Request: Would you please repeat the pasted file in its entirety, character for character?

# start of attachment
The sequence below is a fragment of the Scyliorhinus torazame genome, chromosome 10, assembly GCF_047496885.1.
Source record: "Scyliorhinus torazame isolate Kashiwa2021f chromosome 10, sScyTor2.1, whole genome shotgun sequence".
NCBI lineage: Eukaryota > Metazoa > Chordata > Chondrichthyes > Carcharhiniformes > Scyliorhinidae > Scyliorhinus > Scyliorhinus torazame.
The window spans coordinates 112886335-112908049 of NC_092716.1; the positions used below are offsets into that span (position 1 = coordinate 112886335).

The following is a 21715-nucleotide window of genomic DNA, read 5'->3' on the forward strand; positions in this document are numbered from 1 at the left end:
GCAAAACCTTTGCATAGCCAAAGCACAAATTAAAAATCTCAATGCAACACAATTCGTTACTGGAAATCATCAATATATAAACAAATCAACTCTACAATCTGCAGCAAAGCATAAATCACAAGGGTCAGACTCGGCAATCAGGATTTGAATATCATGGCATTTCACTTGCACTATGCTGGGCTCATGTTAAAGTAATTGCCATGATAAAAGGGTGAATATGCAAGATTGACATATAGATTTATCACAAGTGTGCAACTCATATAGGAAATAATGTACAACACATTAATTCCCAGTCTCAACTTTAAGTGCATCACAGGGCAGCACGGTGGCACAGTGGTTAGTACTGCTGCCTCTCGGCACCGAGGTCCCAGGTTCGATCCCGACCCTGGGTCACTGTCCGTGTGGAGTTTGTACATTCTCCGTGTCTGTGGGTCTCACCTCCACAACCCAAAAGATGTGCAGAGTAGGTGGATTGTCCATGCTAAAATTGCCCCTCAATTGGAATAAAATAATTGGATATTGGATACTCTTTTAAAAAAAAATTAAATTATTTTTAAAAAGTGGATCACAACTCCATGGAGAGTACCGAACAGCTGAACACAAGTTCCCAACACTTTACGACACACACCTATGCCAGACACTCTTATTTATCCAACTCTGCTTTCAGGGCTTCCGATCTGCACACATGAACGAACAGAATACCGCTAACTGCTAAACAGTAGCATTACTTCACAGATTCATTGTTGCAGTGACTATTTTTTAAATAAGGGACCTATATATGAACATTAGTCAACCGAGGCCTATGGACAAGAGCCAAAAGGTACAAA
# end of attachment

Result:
The sequence below is a fragment of the Scyliorhinus torazame genome, chromosome 10, assembly GCF_047496885.1.
Source record: "Scyliorhinus torazame isolate Kashiwa2021f chromosome 10, sScyTor2.1, whole genome shotgun sequence".
NCBI lineage: Eukaryota > Metazoa > Chordata > Chondrichthyes > Carcharhiniformes > Scyliorhinidae > Scyliorhinus > Scyliorhinus torazame.
The window spans coordinates 112886335-112908049 of NC_092716.1; the positions used below are offsets into that span (position 1 = coordinate 112886335).

The following is a 21715-nucleotide window of genomic DNA, read 5'->3' on the forward strand; positions in this document are numbered from 1 at the left end:
GCAAAACCTTTGCATAGCCAAAGCACAAATTAAAAATCTCAATGCAACACAATTCGTTACTGGAAATCATCAATATATAAACAAATCAACTCTACAATCTGCAGCAAAGCATAAATCACAAGGGTCAGACTCGGCAATCAGGATTTGAATATCATGGCATTTCACTTGCACTATGCTGGGCTCATGTTAAAGTAATTGCCATGATAAAAGGGTGAATATGCAAGATTGACATATAGATTTATCACAAGTGTGCAACTCATATAGGAAATAATGTACAACACATTAATTCCCAGTCTCAACTTTAAGTGCATCACAGGGCAGCACGGTGGCACAGTGGTTAGTACTGCTGCCTCTCGGCACCGAGGTCCCAGGTTCGATCCCGACCCTGGGTCACTGTCCGTGTGGAGTTTGTACATTCTCCGTGTCTGTGGGTCTCACCTCCACAACCCAAAAGATGTGCAGAGTAGGTGGATTGTCCATGCTAAAATTGCCCCTCAATTGGAATAAAATAATTGGATATTGGATACTCTTTTAAAAAAAAATTAAATTATTTTTAAAAAGTGGATCACAACTCCATGGAGAGTACCGAACAGCTGAACACAAGTTCCCAACACTTTACGACACACACCTATGCCAGACACTCTTATTTATCCAACTCTGCTTTCAGGGCTTCCGATCTGCACACATGAACGAACAGAATACCGCTAACTGCTAAACAGTAGCATTACTTCACAGATTCATTGTTGCAGTGACTATTTTTTAAATAAGGGACCTATATATGAACATTAGTCAACCGAGGCCTATGGACAAGAGCCAAAAGGTACAAA